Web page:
Meanwhile, scientists are working faster at determining whether an extreme event has a connection to climate change. The 2018 tornadoes were the first event analyzed in our survey and contributed to a trend of increased mentions of climate change over time. 

Mariam Zachariah, a research associate at the Grantham Institute for Climate Change, is working on the WWA initiative. She said in order to produce an attribution study, researchers require a wealth of historical data, climate models and strong evidence to prove that a warming atmosphere is increasing the probability of a weather event.  

“When you actually rely on climate models to confirm your results, you cannot look only at observations and say whether there is climate change or not,” she said. “You need sufficiently long lengths of data to know whether the trend is due to climate change or not.”

Variabilities such as the type of weather event, the amount of data available from previous, similar events and the size of region in which the event is occurring all factor into whether it can be attributed to human-induced climate change.

At the moment, Zachariah said the fastest study she has been a part of since joining the WWA took one week and was related to extreme heat in the United Kingdom in 2022. Typically, rapid attribution studies take between one to two weeks, she said, and are increasing in importance for furthering the discourse on implementing climate change policy.

“It allows us to quantify the role of climate change in an event,” Zachariah said. “When you assign a number, you can clearly interpret what it means in terms of what we can expect in the future and what we are seeing now.”

Why isn’t the climate connection being made?

But without a rapid attribution study for every weather event, journalists working quickly to inform the communities they serve often miss the climate connection in their reporting.

Carl Meyer, The Narwhal’s climate investigations reporter, moved from Toronto to Ottawa in 2008 to report from Parliament Hill. He said when he arrived, Ottawa’s climate beat was virtually nonexistent. Now, he said it’s a topic that’s generally getting more buzz on the Hill, but he’s not surprised there’s still a lack of climate-focused coverage at the municipal level.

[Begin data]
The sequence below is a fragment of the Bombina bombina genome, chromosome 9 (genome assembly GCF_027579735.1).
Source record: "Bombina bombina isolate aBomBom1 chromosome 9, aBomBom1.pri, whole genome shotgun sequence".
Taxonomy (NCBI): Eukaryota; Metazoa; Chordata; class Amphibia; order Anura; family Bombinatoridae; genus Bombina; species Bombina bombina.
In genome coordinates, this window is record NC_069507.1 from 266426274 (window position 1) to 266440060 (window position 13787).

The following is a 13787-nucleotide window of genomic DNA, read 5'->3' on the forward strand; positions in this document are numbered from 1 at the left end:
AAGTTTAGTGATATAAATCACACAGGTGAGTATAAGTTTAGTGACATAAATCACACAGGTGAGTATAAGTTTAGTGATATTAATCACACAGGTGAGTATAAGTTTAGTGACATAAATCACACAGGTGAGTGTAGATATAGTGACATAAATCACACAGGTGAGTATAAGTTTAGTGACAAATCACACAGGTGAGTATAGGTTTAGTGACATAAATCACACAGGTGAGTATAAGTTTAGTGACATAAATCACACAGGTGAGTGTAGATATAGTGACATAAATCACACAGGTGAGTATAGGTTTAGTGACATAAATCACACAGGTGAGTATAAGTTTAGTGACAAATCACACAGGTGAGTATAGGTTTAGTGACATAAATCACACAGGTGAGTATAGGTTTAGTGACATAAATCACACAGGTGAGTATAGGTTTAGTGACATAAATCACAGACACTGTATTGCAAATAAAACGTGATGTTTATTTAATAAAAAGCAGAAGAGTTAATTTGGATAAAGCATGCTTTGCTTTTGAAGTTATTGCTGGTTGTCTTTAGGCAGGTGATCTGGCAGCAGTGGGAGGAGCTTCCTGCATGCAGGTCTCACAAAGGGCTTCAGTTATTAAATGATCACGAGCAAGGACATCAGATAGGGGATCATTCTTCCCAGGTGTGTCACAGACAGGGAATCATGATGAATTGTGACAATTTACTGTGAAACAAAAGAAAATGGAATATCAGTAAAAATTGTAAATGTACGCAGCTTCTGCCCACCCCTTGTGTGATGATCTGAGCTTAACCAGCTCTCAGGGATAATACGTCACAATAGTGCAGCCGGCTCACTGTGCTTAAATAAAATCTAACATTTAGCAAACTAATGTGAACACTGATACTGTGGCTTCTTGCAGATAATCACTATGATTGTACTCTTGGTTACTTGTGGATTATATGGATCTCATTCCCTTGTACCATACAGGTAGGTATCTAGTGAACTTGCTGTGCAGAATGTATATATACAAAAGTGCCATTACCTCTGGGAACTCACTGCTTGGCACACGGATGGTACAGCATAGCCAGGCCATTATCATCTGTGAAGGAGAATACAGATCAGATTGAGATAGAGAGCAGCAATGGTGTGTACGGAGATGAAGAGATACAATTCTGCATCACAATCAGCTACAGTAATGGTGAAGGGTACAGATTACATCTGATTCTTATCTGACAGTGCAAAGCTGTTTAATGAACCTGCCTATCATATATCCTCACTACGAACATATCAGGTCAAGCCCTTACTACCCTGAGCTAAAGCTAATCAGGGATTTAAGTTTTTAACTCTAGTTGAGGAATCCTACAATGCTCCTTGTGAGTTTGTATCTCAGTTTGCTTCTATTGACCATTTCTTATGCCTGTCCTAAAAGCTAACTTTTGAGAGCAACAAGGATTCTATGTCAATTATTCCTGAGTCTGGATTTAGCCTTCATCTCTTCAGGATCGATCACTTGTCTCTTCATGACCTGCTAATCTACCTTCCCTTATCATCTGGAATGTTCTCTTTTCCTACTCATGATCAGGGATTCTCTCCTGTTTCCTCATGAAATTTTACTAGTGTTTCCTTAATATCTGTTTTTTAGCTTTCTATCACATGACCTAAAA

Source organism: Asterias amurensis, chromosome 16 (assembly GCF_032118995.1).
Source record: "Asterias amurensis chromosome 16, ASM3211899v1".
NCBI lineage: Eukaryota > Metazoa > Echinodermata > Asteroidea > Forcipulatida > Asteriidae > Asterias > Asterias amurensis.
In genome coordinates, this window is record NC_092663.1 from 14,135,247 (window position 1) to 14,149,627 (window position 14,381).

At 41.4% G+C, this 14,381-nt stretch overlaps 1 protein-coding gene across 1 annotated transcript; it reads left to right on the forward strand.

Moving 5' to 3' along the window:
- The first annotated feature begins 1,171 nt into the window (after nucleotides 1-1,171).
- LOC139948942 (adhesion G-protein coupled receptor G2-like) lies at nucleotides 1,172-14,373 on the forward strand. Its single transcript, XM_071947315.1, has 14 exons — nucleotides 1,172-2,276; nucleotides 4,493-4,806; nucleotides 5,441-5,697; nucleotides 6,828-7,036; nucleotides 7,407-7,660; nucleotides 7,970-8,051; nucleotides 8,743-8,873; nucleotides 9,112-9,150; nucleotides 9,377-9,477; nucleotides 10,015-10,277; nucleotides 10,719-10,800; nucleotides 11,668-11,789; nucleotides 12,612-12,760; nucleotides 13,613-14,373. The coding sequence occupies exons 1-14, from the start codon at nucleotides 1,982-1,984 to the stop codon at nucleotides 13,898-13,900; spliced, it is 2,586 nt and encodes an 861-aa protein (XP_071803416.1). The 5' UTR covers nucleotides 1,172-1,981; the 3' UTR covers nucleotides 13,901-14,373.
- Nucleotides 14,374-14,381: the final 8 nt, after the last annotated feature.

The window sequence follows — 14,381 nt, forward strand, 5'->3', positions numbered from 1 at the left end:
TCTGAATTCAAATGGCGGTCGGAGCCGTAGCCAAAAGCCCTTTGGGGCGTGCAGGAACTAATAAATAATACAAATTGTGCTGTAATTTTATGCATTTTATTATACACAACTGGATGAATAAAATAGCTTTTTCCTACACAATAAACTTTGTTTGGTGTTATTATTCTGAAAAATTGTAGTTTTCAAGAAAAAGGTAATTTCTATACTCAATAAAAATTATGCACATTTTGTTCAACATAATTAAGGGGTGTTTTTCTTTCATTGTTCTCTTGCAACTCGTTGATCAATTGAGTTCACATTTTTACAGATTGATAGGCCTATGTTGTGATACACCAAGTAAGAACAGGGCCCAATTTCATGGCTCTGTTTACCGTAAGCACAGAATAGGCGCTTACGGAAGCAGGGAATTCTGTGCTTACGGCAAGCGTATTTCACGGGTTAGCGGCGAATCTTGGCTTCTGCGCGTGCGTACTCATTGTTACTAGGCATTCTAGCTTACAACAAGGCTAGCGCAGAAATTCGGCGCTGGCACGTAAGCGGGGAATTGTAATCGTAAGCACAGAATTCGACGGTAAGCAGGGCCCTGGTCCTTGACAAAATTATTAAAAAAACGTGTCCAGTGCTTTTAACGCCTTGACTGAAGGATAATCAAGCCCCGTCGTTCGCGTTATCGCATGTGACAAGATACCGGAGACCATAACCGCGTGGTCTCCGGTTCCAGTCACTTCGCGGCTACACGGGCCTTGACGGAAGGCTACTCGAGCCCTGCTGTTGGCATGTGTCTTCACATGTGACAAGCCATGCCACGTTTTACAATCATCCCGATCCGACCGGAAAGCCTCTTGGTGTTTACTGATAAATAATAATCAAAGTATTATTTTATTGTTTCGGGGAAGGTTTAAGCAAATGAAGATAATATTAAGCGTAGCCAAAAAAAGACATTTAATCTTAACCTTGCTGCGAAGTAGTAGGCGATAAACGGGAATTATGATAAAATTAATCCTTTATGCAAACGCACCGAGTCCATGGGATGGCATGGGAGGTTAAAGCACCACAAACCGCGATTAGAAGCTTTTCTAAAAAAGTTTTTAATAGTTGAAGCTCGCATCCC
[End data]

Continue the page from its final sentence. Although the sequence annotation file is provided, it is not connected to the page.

“For a long time, it was true that you couldn’t instantly attribute something to climate change,” Meyer said.

Therefore, he said reporters have been trained not to mention climate change in stories that aren’t explicitly about the topic. 

“When we’re talking about breaking news, we’re usually talking about something that has to be short and accurate. Reporters don’t want to get into a situation where they’re writing something down and they have to later issue a correction,” he said. “So there’s this temptation to just leave it out of the story.”

Christy Climenhaga, a meteorologist and climate reporter for CBC Edmonton, said when she graduated university in the early 2010s, climate change was still a “back-burner” topic. She’s been working at CBC for just over 10 years and despite reporting from a different province than Meyer, she’s also witnessed an increase in the buzz surrounding climate coverage.

“I’ve seen more thirst for knowledge of it for sure,” Climenhaga said. “You’ll still have the people that don’t want to talk about it or don’t want to hear about it, but they’re being drowned out by the voices that do want to hear about it.”

But even with an audience whose thirst for knowledge may be growing, Climenhaga said as a climate reporter, providing clarity and context is everything when it comes to building trust in climate science. She said oversimplifying attribution of human-induced climate change to weather events can put the integrity of climate science at risk. 

“That’s what people who are a little more closed off to the idea of climate change will really dig into. They’ll try to find any inaccuracy or any gloss over,” she said. “You have to really break things down and make it as accurate as possible.”

Across the ocean, Berlin-based freelance climate reporter Ajit Niranjan said he has occasionally encountered difficulties while trying to add details about attribution of extreme weather to human-induced climate change — particularly while working in broadcast news.

“Particularly in TV journalism, there’s a big focus on extreme weather as it happened and very little interest to follow through with what happened later,” Niranjan said. 

When attribution studies are published after a weather event happens, Niranjan said the news cycle is often too overwhelmed by other breaking news stories to bother with a follow-up story to previous coverage. 

“Climate change is chronically undervalued as something that we should be talking about,” he said. “It’s frustrating because ideally, we would have been like ‘this happened in the past and here we’re coming back to it.’”

Indigenous communities left out of coverage

While mentions of climate change in reporting have started to increase, Indigenous voices in coverage of extreme weather events largely remain absent, despite Indigenous leadership in land defence and disproportionate vulnerabilities to impacts of climate change.

Only one of the almost 400 articles surveyed by J-Source for the words “climate” or “climate change” included Indigenous perspectives during an extreme weather event. 

Karyn Pugliese, a member of the Algonquins of Pikwàkanagàn First Nation in Ontario, editor-in-chief of Canadaland and recently editor-in-chief of Canada’s National Observer, said this may be in part due to the locations of these communities.